As it’s been a while since I’ve spoken about Wang Yaohui I thought it was worth an article recapping what we know about the investigation, why it’s happening and looking at what Wang is up to at the moment.
I’ve written extensively about Wang over the last five years, and you can read my series of articles about him at this link.
Why are the EFL investigating Wang?
It’s been eight months or so since the investigation into Wang Yaohui’s connections with Birmingham City was raised by the EFL and I’m not really surprised that many fans don’t know or cannot remember as to why there is an investigation.
Officially, the club deny any connection between itself and Wang Yaohui.
This has been backed up from my visit to Phnom Penh, Cambodia last year where I was able to obtain more details of the connections between Vong Pech and Wang.
As I have published this evidence, I have offered the opinion that this all points to Wang exercising financial control over the club.
However, circumstantial evidence is just that and it has never seemed to be enough for the EFL to take any steps to investigate any further.
That changed in May of last year when Jack Adamovic Davies of Radio Free Asia published a report confirming that affidavits filed in Singapore named Wang as ultimate beneficial owner of a company called Dragon Villa.
As Dragon Villa own just over 17% of Birmingham Sports Holdings, that news would confirm that Wang if a shareholder in BSH and by extension a part-owner of the club, making him what the EFL call a “Relevant Person”.
Under EFL rules, anyone who has any kind of control over the way the club operates is called a “Relevant Person” and has to take the Owners and Directors Test (OADT) to show that they are a fit and proper person to run a football club.
As the EFL were able to obtain copies of the affidavits from the Singaporean High Court, they now had written evidence in their hands that Wang was a relevant person, meaning that they were then obligated to launch an investigation into what has happened.
Why is the investigation an issue?
Since the EFL investigation was launched, we have had zero information as to timescales or potential penalties that could be imposed if it upheld that Wang should have been declared as a Relevant Person.
It was this lack of clarity that Paul Richardson and Maxco claim was the reason their attempt to buy the club failed, as was reported by Talksport on December 6.
“One of the biggest issues for us which we didn’t know about was the investigation into the current owners and that is still ongoing, so that’s always been something that’s a bit of an issue for us because the outcome of that is unknown at this point in time.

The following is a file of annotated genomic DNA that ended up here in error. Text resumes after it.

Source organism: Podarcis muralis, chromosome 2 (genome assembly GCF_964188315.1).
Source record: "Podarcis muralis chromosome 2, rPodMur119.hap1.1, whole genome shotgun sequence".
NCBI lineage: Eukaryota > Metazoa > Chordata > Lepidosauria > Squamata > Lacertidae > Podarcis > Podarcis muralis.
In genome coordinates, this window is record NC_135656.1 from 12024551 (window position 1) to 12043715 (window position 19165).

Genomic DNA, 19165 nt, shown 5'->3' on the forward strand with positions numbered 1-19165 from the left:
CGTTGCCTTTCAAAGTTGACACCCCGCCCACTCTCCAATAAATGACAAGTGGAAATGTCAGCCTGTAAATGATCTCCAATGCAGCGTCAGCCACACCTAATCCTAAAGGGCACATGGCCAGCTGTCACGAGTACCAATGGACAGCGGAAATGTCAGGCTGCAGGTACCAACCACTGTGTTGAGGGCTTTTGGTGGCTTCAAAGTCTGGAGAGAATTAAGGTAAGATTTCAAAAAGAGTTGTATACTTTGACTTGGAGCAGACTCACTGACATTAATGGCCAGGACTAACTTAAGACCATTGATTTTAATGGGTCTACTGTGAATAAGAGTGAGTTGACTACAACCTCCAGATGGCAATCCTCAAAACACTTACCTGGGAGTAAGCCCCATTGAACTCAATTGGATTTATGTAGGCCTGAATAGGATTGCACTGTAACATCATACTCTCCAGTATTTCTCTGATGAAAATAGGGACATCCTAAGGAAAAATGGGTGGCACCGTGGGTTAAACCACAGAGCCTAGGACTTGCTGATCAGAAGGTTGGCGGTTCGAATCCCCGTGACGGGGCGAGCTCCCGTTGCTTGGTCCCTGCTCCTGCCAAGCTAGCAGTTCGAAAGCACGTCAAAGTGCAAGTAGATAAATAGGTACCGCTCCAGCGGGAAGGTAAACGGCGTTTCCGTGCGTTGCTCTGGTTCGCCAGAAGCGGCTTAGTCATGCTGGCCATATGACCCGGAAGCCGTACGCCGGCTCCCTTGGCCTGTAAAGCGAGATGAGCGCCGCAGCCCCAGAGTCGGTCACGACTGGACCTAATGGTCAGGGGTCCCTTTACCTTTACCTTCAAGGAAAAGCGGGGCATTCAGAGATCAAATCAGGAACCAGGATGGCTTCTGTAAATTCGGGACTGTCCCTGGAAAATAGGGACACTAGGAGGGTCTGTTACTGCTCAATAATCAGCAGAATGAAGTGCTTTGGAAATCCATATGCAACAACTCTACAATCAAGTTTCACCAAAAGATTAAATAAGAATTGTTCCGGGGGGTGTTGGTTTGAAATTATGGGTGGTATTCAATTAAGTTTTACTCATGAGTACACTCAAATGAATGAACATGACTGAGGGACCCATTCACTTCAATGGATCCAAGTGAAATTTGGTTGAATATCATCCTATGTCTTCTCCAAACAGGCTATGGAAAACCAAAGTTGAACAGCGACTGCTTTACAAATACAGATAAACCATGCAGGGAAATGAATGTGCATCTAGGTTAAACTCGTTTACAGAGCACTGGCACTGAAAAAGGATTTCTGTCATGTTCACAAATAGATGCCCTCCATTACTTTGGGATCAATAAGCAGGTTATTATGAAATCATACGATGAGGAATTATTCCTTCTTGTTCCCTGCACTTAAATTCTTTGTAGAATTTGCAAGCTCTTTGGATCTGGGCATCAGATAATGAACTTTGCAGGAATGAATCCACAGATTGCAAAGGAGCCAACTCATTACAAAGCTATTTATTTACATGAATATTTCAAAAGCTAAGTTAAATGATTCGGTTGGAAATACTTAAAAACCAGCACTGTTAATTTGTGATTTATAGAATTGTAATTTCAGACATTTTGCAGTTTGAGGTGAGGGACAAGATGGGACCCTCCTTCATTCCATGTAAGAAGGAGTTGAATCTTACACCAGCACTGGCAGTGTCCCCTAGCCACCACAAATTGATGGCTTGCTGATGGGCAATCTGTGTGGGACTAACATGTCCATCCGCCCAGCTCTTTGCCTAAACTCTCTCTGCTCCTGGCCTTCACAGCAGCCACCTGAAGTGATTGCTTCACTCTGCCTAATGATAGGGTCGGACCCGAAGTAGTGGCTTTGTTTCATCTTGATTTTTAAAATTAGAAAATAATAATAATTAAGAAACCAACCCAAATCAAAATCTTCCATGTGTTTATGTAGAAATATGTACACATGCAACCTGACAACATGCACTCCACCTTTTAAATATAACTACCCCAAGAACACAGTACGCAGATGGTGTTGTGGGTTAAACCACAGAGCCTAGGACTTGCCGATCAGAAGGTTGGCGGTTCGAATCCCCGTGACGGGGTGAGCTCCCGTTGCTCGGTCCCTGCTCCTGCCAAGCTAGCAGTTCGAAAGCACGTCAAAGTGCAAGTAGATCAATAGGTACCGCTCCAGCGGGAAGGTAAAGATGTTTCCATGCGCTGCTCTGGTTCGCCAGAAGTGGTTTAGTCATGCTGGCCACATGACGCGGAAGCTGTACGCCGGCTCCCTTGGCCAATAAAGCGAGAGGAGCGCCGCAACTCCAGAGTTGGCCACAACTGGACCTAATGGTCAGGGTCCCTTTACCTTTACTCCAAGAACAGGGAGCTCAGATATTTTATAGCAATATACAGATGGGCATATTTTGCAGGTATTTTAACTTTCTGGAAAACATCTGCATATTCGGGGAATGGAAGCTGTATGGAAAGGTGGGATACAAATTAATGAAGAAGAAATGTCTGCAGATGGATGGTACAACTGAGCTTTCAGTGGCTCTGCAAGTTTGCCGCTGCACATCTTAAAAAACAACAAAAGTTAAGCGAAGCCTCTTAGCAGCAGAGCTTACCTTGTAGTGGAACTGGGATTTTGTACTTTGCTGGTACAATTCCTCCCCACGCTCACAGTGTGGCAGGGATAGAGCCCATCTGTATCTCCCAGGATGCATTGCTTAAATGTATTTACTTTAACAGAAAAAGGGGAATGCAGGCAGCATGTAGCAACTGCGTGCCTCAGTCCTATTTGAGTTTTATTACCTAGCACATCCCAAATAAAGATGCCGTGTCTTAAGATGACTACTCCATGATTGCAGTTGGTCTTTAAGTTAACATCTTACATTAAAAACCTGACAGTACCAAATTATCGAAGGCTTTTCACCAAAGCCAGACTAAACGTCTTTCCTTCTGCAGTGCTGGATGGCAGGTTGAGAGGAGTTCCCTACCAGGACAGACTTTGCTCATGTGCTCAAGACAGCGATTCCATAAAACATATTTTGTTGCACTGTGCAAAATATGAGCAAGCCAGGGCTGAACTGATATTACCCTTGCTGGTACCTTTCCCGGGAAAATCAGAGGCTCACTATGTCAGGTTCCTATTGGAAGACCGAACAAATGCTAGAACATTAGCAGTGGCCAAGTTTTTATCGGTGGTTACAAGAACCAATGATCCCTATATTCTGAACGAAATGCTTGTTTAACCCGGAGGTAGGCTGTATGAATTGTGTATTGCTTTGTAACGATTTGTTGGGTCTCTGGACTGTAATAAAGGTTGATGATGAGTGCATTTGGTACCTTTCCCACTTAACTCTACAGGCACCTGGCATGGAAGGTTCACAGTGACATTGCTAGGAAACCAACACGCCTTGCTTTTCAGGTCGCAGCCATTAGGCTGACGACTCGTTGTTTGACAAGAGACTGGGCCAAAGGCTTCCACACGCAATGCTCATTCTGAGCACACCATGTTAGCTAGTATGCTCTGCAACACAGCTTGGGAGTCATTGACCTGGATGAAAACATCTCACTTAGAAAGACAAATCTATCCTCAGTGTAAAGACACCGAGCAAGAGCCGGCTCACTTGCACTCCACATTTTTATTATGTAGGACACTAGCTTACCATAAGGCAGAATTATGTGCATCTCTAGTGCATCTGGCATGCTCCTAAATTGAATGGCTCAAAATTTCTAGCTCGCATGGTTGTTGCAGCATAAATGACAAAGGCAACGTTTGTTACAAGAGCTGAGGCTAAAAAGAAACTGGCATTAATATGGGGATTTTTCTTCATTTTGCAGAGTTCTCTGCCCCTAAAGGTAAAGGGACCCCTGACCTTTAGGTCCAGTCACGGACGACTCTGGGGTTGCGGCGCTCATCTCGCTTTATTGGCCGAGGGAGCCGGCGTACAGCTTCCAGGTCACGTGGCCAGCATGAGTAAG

According to Richardson, Maxco had wanted to insert a clause into the deal whereby if Blues suffered league penalties due to the investigation, the price Maxco were to pay for the club would drop.
As we still do not know any details about the investigation, it stands to reason that the investigation could pose an issue while Often Partisan Limited (OPL) conduct their due diligence.
Should there be no confirmation of what the outcome is prior to due diligence being completed, OPL will need to decide as to whether they want to attempt to negotiate a clause as Maxco tried, or instead to be bold enough to accept whatever outcome is imposed and to deal with the consequences as they happen.
That is a really difficult decision to make without information and I know if I was in OPL’s shoes I would be doing everything to push the EFL for a steer on what outcomes are likely.
It adds another layer of complexity to what is already a difficult and risky deal to pull off, and as such we have to expect that OPL are going to want to take their time to complete as thorough a due diligence process as possible.
What is Wang up to?
During all this, Wang Yaohui has laid very low.
While in the past I’ve been able to obtain information from online sources as to what he has been doing and investing in, it’s clear that in the last twelve months he has gone to ground.
I attempted to visit Wang’s office at Jardine House in Hong Kong when I was there over Christmas and New Year; sadly new security measures put in place since my previous visit in 2018 meant that I could no longer access the lifts to get to Wang’s office without an appointment.
The supposition from my sources in the far east was that Wang was hiding in Singapore, as his Cambodian diplomatic passport and position at the Royal Cambodian Embassy to Singapore would offer Wang some protection.
However, that supposition was wrong.
As it turns out, Wang has been living in America for the last year, residing in a $17m house purchased in 2021, located in an exclusive gated community in southern California.
That property among others owned by Wang suggests that money may not be an issue for him.
However Wang’s apparent behaviour while in California suggests that he may well be very concerned about the heat he has picked up over the last year or so.
It’s for this reason I believe my contacts in the far east who have told me that Wang wants to sell the club.
If Wang could completely extricate himself from Blues, it would realistically be best for everyone.
The EFL would be able to close their investigation quietly as it wouldn’t be as applicable any more, while I’m sure Blues fans would be happy to no longer have that particular sword of Damocles hanging over the club.
In turn, this is why I think keeping pressure on Wang is the right thing to do.
It’s my opinion that the more Wang is convinced that he cannot escape the “heat” the club generates, the more desperate Wang will be to do a deal and therefore the more pressure Wang will put on other people involved at BSH like Paul Suen Cho Hung to take whatever is on offer.
I have to be honest and say that I have no certain idea as to what fans could do which would be most effective.
The only thing I can offer in this regard is that as Tesco says, every little helps.